Unlike other electricity systems, the Texas grid does not connect to other states’ grids; that means it cannot receive power from other areas in emergencies. Because of their high demand for electricity, crypto miners raise costs for other consumers of power, Hertz-Shargel said. And, on the Texas grid, miners can get paid for powering down during peak demand periods, like the one that recently hit the state. Miners and other industrial customers with these types of arrangements receive revenues for not using electricity; the costs of those revenues are passed on to other electricity customers…. During peak periods, miners can also resell to the grid the electricity they would otherwise have used. Because their contracts can let them buy power at low cost, energy resales when demand is high can generate significant financial benefits in the form of credits against future use….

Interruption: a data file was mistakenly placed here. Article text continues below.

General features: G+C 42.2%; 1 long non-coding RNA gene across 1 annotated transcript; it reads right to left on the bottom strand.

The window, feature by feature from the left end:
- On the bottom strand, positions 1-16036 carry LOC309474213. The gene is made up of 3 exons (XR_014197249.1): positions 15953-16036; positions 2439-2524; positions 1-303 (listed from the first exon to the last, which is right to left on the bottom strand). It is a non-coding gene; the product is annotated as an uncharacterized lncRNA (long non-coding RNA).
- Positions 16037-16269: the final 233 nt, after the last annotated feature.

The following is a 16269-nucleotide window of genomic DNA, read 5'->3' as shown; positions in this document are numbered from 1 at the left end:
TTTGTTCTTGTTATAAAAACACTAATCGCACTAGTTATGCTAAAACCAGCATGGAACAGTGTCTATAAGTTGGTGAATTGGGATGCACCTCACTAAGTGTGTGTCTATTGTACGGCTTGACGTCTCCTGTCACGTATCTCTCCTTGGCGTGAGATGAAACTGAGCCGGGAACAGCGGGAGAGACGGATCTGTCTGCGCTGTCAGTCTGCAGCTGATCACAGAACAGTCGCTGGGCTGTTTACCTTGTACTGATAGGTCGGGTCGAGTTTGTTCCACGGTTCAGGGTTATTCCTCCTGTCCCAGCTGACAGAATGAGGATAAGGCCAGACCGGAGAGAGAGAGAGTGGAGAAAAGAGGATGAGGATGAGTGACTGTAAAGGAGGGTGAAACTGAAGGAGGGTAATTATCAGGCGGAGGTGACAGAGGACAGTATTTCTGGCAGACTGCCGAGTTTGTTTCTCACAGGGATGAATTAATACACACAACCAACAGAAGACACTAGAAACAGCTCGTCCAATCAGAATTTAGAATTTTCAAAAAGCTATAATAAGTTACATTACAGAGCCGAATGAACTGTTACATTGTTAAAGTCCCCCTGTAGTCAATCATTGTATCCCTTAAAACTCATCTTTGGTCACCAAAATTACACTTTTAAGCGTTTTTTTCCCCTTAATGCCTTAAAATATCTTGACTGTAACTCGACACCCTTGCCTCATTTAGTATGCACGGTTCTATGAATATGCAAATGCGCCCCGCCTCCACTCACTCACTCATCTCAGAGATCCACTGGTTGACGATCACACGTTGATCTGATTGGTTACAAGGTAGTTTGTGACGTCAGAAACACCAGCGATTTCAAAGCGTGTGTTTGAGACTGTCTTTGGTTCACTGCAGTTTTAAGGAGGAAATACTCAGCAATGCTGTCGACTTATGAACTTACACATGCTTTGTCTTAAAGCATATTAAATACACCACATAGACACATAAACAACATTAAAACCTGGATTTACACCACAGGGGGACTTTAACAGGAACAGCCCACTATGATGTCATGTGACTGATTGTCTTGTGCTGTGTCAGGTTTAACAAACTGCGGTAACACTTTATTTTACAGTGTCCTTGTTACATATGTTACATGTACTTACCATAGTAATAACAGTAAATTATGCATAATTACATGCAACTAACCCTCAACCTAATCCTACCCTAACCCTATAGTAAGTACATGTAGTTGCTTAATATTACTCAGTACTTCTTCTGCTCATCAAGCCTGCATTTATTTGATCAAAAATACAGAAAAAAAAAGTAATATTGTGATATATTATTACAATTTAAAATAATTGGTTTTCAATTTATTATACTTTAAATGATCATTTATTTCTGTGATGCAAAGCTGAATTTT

Electricity customers across the state will cover those credits, said Andrew Dessler, professor of atmospheric sciences at Texas A&M University. “Ratepayers in Texas are going to be paying it off a little bit every month for decades,” Dessler said. “It angers me so much.”

But Lee Bratcher, founder of the Texas Blockchain Council, makes the case for industrial-scale bitcoin mines:
Bratcher and the crypto miners he represents say they provide three benefits to Texas. Because they can turn off their electricity use during high-demand periods, they can help stabilize the grid and rein in runaway power prices. “Power pricing is set off at peaks and the miners are specifically trying to turn off during peaks,” he said. In addition, crypto miners’ 24/7 demand for electricity can provide an incentive for wind and solar developers to bring more green power to the grid while new jobs and tax revenues “lead to orders of magnitude of human flourishing in communities where the mines set up,” Bratcher said.